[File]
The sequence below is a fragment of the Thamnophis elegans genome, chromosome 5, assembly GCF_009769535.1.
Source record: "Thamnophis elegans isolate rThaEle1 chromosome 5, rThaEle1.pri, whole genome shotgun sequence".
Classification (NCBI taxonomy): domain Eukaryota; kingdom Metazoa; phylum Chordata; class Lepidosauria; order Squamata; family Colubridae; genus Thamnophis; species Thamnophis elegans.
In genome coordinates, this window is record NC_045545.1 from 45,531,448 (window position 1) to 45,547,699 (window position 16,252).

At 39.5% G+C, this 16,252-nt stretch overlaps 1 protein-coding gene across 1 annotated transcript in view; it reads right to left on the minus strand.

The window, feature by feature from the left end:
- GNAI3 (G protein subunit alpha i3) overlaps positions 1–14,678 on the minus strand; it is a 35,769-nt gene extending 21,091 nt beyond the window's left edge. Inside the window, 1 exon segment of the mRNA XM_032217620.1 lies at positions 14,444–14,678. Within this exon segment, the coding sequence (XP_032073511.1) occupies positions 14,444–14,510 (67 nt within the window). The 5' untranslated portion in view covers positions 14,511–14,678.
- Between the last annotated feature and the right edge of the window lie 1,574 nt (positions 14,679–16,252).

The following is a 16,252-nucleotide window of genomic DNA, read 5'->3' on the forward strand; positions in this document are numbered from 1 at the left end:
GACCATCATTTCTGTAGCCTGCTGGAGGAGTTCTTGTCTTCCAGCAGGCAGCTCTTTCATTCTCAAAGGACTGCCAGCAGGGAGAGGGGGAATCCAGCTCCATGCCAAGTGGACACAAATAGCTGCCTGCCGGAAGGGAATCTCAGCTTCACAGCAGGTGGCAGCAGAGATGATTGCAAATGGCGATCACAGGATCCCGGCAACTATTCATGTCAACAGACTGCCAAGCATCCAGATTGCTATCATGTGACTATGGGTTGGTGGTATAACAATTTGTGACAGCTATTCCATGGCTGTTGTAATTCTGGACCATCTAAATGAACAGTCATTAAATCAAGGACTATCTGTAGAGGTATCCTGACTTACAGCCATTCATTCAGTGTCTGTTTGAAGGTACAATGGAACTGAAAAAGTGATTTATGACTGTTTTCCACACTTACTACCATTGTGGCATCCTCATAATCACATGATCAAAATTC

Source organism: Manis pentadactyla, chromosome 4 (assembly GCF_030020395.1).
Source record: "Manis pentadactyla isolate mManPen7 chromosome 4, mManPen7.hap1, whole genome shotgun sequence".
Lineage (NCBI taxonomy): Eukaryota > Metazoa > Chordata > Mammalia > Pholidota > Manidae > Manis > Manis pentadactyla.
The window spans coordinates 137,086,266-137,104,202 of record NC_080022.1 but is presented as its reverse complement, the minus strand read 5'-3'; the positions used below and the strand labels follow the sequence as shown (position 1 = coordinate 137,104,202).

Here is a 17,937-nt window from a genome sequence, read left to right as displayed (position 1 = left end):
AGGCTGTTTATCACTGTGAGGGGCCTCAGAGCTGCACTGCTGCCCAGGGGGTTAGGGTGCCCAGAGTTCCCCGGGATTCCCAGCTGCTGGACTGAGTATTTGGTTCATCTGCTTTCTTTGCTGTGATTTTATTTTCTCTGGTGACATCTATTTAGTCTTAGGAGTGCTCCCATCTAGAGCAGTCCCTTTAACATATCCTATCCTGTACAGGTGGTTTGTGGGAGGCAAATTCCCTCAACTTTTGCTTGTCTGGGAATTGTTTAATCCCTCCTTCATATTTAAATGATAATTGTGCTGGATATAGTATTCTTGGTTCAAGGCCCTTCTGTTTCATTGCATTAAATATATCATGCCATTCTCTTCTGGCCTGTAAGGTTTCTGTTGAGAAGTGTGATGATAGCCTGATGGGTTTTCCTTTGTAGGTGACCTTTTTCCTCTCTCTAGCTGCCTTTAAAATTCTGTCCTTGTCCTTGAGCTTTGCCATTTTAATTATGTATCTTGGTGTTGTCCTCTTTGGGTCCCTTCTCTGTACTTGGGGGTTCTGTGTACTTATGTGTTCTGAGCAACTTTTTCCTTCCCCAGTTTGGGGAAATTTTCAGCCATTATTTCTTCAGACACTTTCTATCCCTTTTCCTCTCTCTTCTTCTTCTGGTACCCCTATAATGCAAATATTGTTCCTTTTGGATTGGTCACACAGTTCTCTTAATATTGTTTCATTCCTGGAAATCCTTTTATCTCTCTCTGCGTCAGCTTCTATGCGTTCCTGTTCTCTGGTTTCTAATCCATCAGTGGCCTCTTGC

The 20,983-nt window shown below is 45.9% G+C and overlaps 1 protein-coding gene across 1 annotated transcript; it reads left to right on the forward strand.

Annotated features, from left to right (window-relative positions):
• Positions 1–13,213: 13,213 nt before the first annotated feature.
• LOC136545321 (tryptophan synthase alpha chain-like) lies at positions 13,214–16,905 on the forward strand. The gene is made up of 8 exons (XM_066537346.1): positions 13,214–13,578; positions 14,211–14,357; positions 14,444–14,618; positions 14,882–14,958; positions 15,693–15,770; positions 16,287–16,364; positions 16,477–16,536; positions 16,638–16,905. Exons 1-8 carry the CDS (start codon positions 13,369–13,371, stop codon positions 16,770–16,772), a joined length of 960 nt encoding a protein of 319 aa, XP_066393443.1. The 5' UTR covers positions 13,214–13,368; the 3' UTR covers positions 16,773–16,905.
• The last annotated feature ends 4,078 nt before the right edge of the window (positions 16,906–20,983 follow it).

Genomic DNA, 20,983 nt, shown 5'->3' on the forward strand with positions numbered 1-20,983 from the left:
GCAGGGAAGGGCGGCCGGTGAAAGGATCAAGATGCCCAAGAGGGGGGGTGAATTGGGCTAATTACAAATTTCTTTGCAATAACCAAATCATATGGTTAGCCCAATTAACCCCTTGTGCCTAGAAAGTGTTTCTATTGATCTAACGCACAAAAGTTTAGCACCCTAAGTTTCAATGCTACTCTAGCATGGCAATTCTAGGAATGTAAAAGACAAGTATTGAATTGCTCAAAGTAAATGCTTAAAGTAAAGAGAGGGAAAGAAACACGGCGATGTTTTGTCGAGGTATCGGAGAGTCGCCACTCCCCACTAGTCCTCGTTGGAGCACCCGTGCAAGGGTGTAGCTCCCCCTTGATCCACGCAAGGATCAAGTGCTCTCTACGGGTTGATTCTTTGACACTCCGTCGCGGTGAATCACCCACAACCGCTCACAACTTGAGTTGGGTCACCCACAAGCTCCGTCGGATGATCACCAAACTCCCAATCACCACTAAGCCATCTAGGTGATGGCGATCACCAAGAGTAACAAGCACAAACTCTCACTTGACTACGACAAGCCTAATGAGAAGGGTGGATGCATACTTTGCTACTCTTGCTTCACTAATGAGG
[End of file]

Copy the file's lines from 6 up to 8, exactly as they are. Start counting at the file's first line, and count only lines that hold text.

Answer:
The window, feature by feature from the left end:
- GNAI3 (G protein subunit alpha i3) overlaps positions 1–14,678 on the minus strand; it is a 35,769-nt gene extending 21,091 nt beyond the window's left edge. Inside the window, 1 exon segment of the mRNA XM_032217620.1 lies at positions 14,444–14,678. Within this exon segment, the coding sequence (XP_032073511.1) occupies positions 14,444–14,510 (67 nt within the window). The 5' untranslated portion in view covers positions 14,511–14,678.
- Between the last annotated feature and the right edge of the window lie 1,574 nt (positions 14,679–16,252).